Concentrated feed must be fed to horses with great care and caution, always respecting the indicated amount (maximum supply recommendations of 0.4 – 0.5 kg per 100 kg of live weight) to avoid an excess amount and also to avoid triggering any metabolic problems.
When necessary, it is recommended to increase the number of treatments concerning the volume supplied: portions of up to 4 kg (2 times a day), 4-6 kg (3 times a day), and more than 6 kg (4 times a day).
Competition Horse Supplementation
Supplements are provided to improve the performance of athlete horses so that they deliver better results, both in day-to-day training and pre-and post-race moments. However, the focus should not only be on improving performance but also on maintaining the horse’ health.
Food and water intake in adequate amounts are not enough to provide the horse with the needed energy levels. In addition to the energy levels, proteins, minerals, and vitamins are necessary for athletic horses.
Therefore, adding vitamins, minerals, and amino acid supplements to the food routine is essential to meet the demands of nutrients and energy. Supplementation must be done in a balanced and strategic way to avoid excesses.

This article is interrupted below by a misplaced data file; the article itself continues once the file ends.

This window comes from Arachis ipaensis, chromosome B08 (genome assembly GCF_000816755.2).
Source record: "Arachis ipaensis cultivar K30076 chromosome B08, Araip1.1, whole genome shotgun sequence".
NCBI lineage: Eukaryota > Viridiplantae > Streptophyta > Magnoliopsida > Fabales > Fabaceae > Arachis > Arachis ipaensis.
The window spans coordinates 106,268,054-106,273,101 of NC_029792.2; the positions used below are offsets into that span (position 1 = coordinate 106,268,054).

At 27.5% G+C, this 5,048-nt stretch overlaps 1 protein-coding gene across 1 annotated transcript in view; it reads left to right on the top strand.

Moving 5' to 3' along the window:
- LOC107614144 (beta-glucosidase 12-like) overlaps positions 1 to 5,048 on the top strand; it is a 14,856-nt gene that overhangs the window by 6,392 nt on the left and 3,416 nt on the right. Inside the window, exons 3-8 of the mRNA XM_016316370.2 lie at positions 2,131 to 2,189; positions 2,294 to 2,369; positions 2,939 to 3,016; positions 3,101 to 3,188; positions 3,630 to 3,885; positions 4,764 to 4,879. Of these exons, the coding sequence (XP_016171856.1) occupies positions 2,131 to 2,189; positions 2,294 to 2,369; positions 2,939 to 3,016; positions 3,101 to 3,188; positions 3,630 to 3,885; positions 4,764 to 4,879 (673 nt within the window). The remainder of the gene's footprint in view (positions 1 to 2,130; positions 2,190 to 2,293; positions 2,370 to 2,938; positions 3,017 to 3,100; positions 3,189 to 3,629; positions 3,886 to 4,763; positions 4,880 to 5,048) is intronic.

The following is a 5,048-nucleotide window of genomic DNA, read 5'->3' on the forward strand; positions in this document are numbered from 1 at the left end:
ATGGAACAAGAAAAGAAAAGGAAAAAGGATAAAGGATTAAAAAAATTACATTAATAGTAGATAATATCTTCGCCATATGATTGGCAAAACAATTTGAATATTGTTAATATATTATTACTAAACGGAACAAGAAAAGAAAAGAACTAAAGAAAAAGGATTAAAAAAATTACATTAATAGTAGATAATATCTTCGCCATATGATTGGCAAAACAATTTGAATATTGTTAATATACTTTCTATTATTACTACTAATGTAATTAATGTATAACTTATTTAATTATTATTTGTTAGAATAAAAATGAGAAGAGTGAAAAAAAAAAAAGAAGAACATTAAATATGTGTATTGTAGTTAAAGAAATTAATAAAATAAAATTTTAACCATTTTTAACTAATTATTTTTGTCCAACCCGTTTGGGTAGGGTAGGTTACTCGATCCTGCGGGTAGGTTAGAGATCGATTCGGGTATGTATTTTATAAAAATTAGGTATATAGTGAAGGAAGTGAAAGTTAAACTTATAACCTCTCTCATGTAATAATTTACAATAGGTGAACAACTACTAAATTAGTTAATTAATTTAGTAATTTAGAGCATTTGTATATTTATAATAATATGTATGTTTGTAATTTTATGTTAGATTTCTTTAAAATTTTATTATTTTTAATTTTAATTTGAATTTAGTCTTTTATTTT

It is essential to carry out nutritional planning based on the specific needs of each horse according to its breed, age, type of sport it’s participating in, and other specific characteristics.
Confinement, travel, and high demand during competitions are stressful factors to which the athletic horses are subjected to, which can cause irritability, anxiety, nervousness and aggressive behaviors.
Maintaining the health and well-being of an athletic horse is important. It is also important that the animal is monitored by a veterinarian and undergoes periodic examinations. This helps to rule out changes that often go unnoticed at first, such as gastritis, skin irritations, teething, ear, spine problems, or mild lameness that may not be easily noticeable by the trainer.
The facility where the animal is located must be suitable for it to stay in, with sufficient space, availability of clean water, adequate cleaning, bedding material, and suitable size of troughs, among others.
Having environmental enrichment strategies and allowing the horse to have visual contact with other animals can improve its well-being. The contact inside a stable is associated with a lower occurrence of abnormal behaviors, such as aerophagia, walking in circles, and even the tolerance for food intake.
Regular exercise, such as a light trot on the lead, can help to minimize the horse’s excess energy and anxiety, even before the planned training. Regular exercise is essential for the horse to have an established routine, reducing anxiety levels.
The association of positive reinforcements with the desired behavior, especially in the animal’s most stressful and challenging moments, makes it more calm and more collaborative in subsequent situations.
Having a careful diet, good exercise routines, and a well enough environment can improve the horses’ well-being and, thus, improve how they perform. An animal that works at its top mental and physical capability, with low levels of stress and anxiety, can learn better during training and may even perform much better.
Photo: Ernie Belmonte, Past The Wire